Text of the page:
A New Online Database: “Enslaved: Peoples of the Historic Slave Trade”

From the Smithsonian Magazine web site:

A detail from a page in a 1767 slave inventory from Maranhao, Brazil. It lists the household slaves belonging to a judge in the city, including their ages and birthplaces. (Walter Hawthorne III)

The study of the historic slave trade depends on numbers—the 12.5 million people kidnapped from Africa and shipped to the New World between 1525 and 1866, the 10.7 million who survived the two-month voyage, the 3.9 million enslaved in the United States just before the Civil War. These figures are horrifying, but at the same time their very enormousness can have a numbing effect, which is why contemporary historians are increasingly turning to biography.

“Individual stories make a difference,” says Leslie Harris, a historian at Northwestern University, who writes about and teaches the history of slavery. “We do need to know the vast numbers that we’re talking about, that this was the largest forced migration in history, but when you begin to talk about these big concepts in terms of individual lives, you can better understand what these things mean.”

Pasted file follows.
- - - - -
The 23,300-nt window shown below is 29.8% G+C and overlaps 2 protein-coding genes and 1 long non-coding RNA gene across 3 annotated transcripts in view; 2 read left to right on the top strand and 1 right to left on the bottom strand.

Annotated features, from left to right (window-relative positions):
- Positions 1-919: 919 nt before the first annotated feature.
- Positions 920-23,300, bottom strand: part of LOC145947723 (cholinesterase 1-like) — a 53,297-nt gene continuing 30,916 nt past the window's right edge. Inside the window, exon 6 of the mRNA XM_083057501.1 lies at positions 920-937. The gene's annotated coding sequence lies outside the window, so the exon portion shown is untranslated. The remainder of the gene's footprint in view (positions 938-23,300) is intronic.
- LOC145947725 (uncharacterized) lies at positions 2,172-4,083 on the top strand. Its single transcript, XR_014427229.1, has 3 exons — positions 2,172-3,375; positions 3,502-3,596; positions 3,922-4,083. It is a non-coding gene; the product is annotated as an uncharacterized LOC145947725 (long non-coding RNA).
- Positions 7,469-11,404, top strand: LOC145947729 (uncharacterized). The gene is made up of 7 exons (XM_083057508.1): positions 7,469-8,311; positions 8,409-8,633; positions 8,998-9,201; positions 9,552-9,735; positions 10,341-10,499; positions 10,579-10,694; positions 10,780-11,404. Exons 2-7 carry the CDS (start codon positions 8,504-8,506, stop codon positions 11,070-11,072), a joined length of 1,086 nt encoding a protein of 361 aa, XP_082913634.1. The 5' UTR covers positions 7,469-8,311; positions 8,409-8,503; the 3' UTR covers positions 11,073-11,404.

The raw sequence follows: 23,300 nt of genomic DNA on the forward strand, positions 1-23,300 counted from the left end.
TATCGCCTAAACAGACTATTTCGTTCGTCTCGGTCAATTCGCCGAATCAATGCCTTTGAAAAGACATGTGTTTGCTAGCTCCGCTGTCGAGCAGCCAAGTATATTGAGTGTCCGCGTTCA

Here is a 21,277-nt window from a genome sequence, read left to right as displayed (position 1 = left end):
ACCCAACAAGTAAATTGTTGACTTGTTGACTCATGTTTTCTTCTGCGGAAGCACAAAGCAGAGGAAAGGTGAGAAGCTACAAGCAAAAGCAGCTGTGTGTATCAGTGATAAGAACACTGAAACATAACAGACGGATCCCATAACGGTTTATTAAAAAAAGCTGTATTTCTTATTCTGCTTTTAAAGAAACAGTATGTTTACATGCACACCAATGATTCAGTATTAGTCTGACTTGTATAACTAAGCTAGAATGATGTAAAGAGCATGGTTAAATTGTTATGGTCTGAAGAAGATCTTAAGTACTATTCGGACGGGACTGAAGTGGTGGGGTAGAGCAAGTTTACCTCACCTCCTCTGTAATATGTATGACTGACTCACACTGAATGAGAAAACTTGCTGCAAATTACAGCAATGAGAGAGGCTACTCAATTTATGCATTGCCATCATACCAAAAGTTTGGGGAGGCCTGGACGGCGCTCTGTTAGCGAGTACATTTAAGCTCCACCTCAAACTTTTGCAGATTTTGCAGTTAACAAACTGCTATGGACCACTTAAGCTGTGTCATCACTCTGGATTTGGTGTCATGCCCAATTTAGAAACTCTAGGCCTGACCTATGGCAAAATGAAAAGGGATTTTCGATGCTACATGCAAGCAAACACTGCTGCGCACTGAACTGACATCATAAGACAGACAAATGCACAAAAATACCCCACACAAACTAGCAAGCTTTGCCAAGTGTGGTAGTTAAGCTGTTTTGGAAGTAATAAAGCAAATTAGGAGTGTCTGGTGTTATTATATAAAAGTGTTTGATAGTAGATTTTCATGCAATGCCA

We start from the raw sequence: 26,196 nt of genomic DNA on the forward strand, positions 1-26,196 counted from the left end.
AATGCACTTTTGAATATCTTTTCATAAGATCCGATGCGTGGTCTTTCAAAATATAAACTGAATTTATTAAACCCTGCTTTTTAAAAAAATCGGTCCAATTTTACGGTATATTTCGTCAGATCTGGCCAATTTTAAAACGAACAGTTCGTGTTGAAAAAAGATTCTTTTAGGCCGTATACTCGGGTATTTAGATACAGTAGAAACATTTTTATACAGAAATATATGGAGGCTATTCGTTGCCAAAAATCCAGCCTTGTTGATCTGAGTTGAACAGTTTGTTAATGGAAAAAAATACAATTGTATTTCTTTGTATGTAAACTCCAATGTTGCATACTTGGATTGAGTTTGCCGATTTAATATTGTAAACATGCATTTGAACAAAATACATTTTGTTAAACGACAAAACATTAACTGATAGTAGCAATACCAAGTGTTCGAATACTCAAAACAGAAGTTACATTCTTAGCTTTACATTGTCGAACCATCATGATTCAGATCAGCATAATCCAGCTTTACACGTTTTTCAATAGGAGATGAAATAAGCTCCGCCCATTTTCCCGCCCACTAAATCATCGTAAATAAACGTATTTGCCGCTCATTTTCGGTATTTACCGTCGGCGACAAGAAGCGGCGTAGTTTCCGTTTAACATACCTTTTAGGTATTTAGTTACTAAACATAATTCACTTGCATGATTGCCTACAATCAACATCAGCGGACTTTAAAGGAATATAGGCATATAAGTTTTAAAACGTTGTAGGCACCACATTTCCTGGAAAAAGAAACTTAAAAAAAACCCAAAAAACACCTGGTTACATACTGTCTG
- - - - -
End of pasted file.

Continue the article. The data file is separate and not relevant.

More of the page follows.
Daryle Williams, a historian at the University of Maryland, is one of the principal investigators of a massive new online database called “Enslaved: Peoples of the Historic Slave Trade,” which will launch in 2020. It aims to serve as a clearinghouse for information about enslaved people and their captors. Headquartered at Matrix, the Center for Digital Humanities & Social Sciences at Michigan State University, and funded by a founding $1.5 million grant from the Mellon Foundation, Enslaved will serve as a hub for many smaller digitization projects, Freedom Narratives among them. For the first time, says Williams, anyone from academic historians to amateur genealogists will be able trace individuals, families, ethnic groups and populations through dozens, hundreds or even thousands of archives, making connections that will enrich our understanding of slavery.

“This tool,” Williams says, “will have the potential to show that even in the context of this horrible crime, there are still threads that hold people’s lives together.”

You can read the full story in an article by Amy Crawford in the Smithsonian Magazine web site at: http://bit.ly/2PZq26F.

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